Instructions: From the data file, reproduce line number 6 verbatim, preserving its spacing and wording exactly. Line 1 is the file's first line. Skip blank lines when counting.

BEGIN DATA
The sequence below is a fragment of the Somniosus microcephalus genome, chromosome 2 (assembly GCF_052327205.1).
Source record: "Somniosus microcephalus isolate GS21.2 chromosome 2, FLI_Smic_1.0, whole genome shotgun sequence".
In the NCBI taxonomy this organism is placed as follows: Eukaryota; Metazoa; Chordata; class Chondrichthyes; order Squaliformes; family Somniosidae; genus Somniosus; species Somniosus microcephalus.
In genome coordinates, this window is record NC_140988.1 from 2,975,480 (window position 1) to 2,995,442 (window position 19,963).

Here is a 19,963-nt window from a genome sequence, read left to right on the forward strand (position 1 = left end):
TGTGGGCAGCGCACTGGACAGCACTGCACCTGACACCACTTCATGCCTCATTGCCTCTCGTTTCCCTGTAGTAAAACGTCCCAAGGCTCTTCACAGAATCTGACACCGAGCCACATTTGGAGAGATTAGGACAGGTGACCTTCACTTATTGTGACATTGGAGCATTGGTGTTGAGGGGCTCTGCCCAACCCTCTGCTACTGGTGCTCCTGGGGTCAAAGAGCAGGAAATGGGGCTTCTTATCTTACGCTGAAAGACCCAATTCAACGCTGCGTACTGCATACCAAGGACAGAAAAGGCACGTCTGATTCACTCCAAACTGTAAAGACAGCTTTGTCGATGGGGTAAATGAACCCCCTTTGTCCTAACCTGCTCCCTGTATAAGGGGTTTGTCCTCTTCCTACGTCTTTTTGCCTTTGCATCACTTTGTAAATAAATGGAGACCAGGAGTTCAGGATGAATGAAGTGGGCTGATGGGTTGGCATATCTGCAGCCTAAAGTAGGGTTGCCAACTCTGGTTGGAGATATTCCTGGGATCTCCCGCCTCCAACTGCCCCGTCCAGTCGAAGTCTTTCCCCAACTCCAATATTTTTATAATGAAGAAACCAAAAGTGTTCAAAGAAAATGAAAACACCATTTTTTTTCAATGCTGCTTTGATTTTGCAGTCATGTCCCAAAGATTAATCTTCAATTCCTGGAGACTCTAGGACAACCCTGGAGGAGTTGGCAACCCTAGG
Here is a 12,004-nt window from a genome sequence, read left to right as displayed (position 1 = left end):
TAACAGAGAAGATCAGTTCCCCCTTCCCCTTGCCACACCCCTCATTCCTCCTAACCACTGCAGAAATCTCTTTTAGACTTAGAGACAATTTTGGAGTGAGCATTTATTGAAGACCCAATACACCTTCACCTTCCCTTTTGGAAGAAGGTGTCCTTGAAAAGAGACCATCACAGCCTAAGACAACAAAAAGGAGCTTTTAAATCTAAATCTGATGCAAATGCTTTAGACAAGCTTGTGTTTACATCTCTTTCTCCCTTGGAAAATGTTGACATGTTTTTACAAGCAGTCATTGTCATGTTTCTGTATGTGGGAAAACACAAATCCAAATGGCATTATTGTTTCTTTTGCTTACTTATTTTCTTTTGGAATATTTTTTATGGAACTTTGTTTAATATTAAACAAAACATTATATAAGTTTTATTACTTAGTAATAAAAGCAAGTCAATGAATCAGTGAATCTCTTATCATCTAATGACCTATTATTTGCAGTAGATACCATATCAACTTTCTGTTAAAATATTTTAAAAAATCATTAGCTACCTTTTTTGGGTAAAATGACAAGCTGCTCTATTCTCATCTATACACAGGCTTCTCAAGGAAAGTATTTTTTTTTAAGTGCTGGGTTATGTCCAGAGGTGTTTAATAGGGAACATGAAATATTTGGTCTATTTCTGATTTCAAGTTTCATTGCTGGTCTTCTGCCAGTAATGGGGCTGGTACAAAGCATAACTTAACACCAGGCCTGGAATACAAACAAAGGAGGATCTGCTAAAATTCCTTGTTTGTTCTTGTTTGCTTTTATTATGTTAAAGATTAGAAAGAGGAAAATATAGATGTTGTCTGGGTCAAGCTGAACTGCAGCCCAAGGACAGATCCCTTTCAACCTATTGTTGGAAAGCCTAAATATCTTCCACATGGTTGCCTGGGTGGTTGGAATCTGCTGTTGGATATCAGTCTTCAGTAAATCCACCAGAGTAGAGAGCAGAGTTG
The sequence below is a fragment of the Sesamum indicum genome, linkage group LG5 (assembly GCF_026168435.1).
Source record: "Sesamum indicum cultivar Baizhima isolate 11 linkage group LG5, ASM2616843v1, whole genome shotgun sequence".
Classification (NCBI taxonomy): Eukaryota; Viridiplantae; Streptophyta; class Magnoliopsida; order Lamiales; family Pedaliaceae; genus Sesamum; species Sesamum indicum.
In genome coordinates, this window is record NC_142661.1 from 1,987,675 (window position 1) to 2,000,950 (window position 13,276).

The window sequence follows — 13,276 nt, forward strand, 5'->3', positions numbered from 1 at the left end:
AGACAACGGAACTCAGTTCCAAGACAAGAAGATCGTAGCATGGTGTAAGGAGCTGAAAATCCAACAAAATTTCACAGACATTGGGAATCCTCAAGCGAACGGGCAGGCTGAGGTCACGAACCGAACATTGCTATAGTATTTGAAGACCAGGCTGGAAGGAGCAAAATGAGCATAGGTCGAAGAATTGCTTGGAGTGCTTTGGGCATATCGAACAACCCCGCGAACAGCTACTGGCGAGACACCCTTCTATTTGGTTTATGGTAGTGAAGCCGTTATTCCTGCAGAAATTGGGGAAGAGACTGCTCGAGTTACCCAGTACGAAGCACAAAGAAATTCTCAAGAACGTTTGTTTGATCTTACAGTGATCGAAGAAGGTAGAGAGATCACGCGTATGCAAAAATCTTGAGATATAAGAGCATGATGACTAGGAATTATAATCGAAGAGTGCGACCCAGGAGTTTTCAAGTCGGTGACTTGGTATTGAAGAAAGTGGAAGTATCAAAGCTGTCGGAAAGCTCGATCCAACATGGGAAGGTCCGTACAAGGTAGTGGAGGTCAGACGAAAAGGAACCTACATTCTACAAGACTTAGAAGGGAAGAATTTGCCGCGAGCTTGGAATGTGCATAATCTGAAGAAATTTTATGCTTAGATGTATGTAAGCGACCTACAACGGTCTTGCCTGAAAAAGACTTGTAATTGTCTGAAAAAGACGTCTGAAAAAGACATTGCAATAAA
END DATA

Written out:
TGTGGGCAGCGCACTGGACAGCACTGCACCTGACACCACTTCATGCCTCATTGCCTCTCGTTTCCCTGTAGTAAAACGTCCCAAGGCTCTTCACAGAATCTGACACCGAGCCACATTTGGAGAGATTAGGACAGGTGACCTTCACTTATTGTGACATTGGAGCATTGGTGTTGAGGGGCTCTGCCCAACCCTCTGCTACTGGTGCTCCTGGGGTCAAAGAGCAGGAAATGGGGCTTCTTATCTTACGCTGAAAGACCCAATTCAACGCTGCGTACTGCATACCAAGGACAGAAAAGGCACGTCTGATTCACTCCAAACTGTAAAGACAGCTTTGTCGATGGGGTAAATGAACCCCCTTTGTCCTAACCTGCTCCCTGTATAAGGGGTTTGTCCTCTTCCTACGTCTTTTTGCCTTTGCATCACTTTGTAAATAAATGGAGACCAGGAGTTCAGGATGAATGAAGTGGGCTGATGGGTTGGCATATCTGCAGCCTAAAGTAGGGTTGCCAACTCTGGTTGGAGATATTCCTGGGATCTCCCGCCTCCAACTGCCCCGTCCAGTCGAAGTCTTTCCCCAACTCCAATATTTTTATAATGAAGAAACCAAAAGTGTTCAAAGAAAATGAAAACACCATTTTTTTTCAATGCTGCTTTGATTTTGCAGTCATGTCCCAAAGATTAATCTTCAATTCCTGGAGACTCTAGGACAACCCTGGAGGAGTTGGCAACCCTAGG